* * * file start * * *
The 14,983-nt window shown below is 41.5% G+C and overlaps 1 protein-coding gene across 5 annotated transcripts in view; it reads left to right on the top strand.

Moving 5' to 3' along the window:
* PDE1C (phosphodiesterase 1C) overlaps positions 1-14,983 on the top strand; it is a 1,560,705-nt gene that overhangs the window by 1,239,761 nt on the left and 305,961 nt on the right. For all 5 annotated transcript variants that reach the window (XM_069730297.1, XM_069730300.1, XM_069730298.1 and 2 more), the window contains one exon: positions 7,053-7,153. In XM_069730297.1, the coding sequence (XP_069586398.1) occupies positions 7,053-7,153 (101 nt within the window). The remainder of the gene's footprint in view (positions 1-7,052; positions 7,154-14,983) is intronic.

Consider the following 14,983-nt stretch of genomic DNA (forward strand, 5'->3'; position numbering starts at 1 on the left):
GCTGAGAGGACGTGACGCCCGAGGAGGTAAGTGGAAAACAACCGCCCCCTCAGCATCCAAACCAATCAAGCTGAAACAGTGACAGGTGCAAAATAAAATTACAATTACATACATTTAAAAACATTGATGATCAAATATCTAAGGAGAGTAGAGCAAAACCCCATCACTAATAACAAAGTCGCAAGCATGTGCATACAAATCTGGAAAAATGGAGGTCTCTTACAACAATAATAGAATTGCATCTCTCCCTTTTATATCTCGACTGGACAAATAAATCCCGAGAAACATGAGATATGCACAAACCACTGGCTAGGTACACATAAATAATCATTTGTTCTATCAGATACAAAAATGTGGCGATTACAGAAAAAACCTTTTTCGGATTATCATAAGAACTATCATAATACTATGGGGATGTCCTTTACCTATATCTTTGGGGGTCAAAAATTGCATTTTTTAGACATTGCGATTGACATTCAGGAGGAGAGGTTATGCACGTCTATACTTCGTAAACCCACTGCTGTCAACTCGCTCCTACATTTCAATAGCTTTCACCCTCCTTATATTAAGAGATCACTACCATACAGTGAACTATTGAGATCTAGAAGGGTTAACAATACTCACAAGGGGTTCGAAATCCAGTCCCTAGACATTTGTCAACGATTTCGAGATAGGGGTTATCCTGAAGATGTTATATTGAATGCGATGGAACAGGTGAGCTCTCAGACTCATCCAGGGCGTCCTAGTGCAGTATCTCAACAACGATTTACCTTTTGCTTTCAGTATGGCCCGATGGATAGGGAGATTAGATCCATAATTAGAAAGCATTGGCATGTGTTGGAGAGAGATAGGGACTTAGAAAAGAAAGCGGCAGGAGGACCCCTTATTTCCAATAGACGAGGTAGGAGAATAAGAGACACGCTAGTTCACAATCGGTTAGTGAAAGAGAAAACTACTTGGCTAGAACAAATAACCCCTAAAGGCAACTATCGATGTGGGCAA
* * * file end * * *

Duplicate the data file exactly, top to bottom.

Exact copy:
The 14,983-nt window shown below is 41.5% G+C and overlaps 1 protein-coding gene across 5 annotated transcripts in view; it reads left to right on the top strand.

Moving 5' to 3' along the window:
* PDE1C (phosphodiesterase 1C) overlaps positions 1-14,983 on the top strand; it is a 1,560,705-nt gene that overhangs the window by 1,239,761 nt on the left and 305,961 nt on the right. For all 5 annotated transcript variants that reach the window (XM_069730297.1, XM_069730300.1, XM_069730298.1 and 2 more), the window contains one exon: positions 7,053-7,153. In XM_069730297.1, the coding sequence (XP_069586398.1) occupies positions 7,053-7,153 (101 nt within the window). The remainder of the gene's footprint in view (positions 1-7,052; positions 7,154-14,983) is intronic.

Consider the following 14,983-nt stretch of genomic DNA (forward strand, 5'->3'; position numbering starts at 1 on the left):
GCTGAGAGGACGTGACGCCCGAGGAGGTAAGTGGAAAACAACCGCCCCCTCAGCATCCAAACCAATCAAGCTGAAACAGTGACAGGTGCAAAATAAAATTACAATTACATACATTTAAAAACATTGATGATCAAATATCTAAGGAGAGTAGAGCAAAACCCCATCACTAATAACAAAGTCGCAAGCATGTGCATACAAATCTGGAAAAATGGAGGTCTCTTACAACAATAATAGAATTGCATCTCTCCCTTTTATATCTCGACTGGACAAATAAATCCCGAGAAACATGAGATATGCACAAACCACTGGCTAGGTACACATAAATAATCATTTGTTCTATCAGATACAAAAATGTGGCGATTACAGAAAAAACCTTTTTCGGATTATCATAAGAACTATCATAATACTATGGGGATGTCCTTTACCTATATCTTTGGGGGTCAAAAATTGCATTTTTTAGACATTGCGATTGACATTCAGGAGGAGAGGTTATGCACGTCTATACTTCGTAAACCCACTGCTGTCAACTCGCTCCTACATTTCAATAGCTTTCACCCTCCTTATATTAAGAGATCACTACCATACAGTGAACTATTGAGATCTAGAAGGGTTAACAATACTCACAAGGGGTTCGAAATCCAGTCCCTAGACATTTGTCAACGATTTCGAGATAGGGGTTATCCTGAAGATGTTATATTGAATGCGATGGAACAGGTGAGCTCTCAGACTCATCCAGGGCGTCCTAGTGCAGTATCTCAACAACGATTTACCTTTTGCTTTCAGTATGGCCCGATGGATAGGGAGATTAGATCCATAATTAGAAAGCATTGGCATGTGTTGGAGAGAGATAGGGACTTAGAAAAGAAAGCGGCAGGAGGACCCCTTATTTCCAATAGACGAGGTAGGAGAATAAGAGACACGCTAGTTCACAATCGGTTAGTGAAAGAGAAAACTACTTGGCTAGAACAAATAACCCCTAAAGGCAACTATCGATGTGGGCAA